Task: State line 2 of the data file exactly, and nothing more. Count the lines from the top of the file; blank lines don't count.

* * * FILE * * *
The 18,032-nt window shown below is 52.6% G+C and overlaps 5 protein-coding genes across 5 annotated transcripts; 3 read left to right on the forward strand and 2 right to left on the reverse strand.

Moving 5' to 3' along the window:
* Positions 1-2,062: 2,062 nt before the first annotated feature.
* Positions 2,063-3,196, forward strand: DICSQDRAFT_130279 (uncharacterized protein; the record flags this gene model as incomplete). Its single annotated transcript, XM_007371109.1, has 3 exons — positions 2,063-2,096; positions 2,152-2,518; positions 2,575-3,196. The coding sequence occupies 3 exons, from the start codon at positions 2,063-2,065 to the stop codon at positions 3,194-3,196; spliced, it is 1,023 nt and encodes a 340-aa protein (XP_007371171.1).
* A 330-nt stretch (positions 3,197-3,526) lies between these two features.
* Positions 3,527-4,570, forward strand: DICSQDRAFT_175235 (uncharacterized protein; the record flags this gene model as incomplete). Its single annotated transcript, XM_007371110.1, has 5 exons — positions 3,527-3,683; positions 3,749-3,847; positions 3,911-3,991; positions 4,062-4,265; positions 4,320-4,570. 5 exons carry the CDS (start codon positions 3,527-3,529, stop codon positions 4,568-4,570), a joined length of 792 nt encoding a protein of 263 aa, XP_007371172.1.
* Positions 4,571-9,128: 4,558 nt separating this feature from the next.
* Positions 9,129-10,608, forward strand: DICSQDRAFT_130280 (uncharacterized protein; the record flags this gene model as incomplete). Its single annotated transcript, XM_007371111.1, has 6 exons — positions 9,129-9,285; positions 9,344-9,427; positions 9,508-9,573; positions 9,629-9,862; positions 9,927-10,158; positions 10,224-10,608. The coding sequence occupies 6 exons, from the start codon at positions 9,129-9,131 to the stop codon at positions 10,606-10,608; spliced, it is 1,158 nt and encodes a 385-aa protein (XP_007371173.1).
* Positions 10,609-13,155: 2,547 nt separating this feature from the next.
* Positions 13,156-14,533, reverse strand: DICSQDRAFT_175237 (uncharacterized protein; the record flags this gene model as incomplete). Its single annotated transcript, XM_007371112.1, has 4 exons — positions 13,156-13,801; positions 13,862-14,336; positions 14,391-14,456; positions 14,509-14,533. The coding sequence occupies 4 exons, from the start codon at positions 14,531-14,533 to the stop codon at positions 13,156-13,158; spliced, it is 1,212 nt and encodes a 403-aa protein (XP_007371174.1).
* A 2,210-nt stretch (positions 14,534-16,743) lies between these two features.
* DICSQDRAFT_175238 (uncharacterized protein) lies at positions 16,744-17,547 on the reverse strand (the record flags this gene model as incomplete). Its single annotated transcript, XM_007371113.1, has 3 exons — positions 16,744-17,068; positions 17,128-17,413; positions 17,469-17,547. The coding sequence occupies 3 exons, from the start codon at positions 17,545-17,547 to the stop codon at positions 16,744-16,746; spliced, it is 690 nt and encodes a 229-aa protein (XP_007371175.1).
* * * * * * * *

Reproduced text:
Moving 5' to 3' along the window: